Article: Why Learning a Second Musical Instrument is a Great Idea

Have you ever thought about taking up a second (or third or more) musical instrument? I had been a professional oboist and English horn player for over 40 years playing in orchestras and small ensembles. I devoted my life to studying with fine teachers, made more reeds than I wanted to think about, and also composed and arranged music for these difficult instruments. Then about 10 years ago I had a desire to take up the lever (folk) harp just for fun. I had no intention of becoming a "professional" harpist on the same level as my oboe playing but to my surprise, after playing the harp for a while, I realized this was one of the best ideas I had ever had! I enjoyed it so much and realized there were so many benefits to it. My husband, David was also a professional musician on the French horn and he was very good at it. We both played in the same orchestras and small ensembles. He too devoted much of his life to being the best he could be on it. Then last year, he decided to take up the cello. He took it a little more seriously than I did because he found a teacher but he too was seeing so much enjoyment and benefits to his decision. Besides playing harp/cello duets together we often have wonderful conversations about our new challenges and marvel about the journey.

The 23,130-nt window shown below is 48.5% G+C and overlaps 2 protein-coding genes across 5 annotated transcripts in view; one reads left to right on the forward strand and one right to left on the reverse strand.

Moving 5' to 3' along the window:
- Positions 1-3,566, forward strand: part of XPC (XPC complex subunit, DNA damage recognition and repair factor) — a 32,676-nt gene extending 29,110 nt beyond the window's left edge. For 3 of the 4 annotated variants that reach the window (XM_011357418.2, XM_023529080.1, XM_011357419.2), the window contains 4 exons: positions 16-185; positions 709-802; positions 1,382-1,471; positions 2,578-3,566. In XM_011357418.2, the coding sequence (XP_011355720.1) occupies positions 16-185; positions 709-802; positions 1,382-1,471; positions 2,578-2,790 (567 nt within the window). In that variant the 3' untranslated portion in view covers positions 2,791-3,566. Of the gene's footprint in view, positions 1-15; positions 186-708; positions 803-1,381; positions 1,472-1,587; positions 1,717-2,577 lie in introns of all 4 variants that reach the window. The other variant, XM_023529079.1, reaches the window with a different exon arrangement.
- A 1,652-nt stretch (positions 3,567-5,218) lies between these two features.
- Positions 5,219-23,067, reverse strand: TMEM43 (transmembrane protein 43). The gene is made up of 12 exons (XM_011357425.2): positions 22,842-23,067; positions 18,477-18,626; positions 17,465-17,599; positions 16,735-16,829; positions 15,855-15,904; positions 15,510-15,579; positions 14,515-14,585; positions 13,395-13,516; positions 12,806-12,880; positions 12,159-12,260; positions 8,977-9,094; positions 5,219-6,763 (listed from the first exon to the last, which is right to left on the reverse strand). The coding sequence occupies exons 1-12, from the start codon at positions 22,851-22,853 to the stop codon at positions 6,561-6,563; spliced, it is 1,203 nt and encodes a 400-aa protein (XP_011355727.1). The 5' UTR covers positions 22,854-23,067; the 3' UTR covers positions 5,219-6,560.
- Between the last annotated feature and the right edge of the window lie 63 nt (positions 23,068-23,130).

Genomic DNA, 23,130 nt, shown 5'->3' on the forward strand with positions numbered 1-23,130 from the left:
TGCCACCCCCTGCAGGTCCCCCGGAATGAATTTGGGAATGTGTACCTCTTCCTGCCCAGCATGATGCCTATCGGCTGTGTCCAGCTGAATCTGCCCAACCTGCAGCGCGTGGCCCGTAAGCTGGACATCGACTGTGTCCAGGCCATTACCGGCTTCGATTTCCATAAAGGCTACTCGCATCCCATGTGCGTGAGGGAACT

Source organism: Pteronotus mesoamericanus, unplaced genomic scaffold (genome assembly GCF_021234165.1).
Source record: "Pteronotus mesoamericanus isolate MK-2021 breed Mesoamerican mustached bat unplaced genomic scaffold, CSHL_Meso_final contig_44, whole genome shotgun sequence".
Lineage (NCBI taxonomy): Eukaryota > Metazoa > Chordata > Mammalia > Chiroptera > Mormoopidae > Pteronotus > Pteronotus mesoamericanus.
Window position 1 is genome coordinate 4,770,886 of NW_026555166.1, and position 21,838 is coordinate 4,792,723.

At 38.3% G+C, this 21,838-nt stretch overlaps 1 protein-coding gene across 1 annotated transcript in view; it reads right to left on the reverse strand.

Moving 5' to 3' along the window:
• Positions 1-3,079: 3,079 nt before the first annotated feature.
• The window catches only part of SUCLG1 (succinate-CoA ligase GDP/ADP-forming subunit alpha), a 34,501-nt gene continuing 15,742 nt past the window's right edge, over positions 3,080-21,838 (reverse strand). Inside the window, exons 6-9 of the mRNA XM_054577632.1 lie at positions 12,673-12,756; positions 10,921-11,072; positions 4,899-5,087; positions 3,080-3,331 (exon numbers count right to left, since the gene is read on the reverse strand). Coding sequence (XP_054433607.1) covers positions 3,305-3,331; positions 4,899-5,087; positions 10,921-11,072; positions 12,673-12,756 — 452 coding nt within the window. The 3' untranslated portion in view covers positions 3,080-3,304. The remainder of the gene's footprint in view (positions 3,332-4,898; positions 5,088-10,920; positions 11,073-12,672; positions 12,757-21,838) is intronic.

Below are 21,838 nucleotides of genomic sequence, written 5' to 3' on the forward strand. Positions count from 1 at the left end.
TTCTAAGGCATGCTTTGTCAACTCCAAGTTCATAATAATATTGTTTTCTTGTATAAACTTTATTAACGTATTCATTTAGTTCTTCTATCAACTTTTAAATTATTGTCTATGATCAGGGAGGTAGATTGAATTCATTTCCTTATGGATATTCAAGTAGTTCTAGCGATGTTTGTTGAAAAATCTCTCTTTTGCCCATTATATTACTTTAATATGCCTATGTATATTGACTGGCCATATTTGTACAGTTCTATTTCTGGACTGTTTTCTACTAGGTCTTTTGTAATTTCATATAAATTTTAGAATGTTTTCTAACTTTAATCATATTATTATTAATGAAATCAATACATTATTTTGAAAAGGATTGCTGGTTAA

I was curious to see if other musicians felt the same way so I researched a little on the web and found many conversations about this. In most threads, there was always someone warning of the problem that time spent on a second instrument can be time taken away from your primary instrument. That's very true so I think one has to be very disciplined to keep both instruments practiced. Each musician will have a different circumstance. However, if one can balance the time successfully, I believe the enlightenment one receives by taking up a second instrument can be so rewarding, especially if it is an instrument completely different from your primary instrument (woodwind to strings, brass to woodwind, strings to piano, etc.)

Overall, I'm so glad I took up the harp. I never predicted it would actually provide better opportunities for me as I moved from Texas to Colorado and then again to Oregon. I found that it was much easier for me to find regularly paid jobs on the harp than with the oboe. I found providing harp programs for care facilities paid as much if not more and hired more regularly than the occasional oboe job. And after learning how harp music needed to be notated, I have found a great niche for my composing and arranging skills. Apparently there are many people like myself who decided to take up the harp late in life. They often know already how to read music from a previous experience. However, they needed music that was intellectually interesting for the adult learner yet on a skill level appropriate for them. It has been a wonderful experience interacting with this new group of musicians.

I decided to make an infographic showing what I thought the benefits of taking up a second instrument would be. Hopefully this might encourage those of you who have that recurring thought in the back of your mind to take up another instrument and if you already have tried it, see if you might notice these same benefits or perhaps think of some of your own. Please let me know through my Contact Form if you think of more!

If you would like to see a larger version or download a PDF of this infographic, please click on the link below:

PDF of Infographic (size: 11x17)8.8 MB